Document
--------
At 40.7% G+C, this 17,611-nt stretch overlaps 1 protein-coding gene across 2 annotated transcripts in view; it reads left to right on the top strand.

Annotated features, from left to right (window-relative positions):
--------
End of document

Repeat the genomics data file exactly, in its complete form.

At 40.7% G+C, this 17,611-nt stretch overlaps 1 protein-coding gene across 2 annotated transcripts in view; it reads left to right on the top strand.

Annotated features, from left to right (window-relative positions):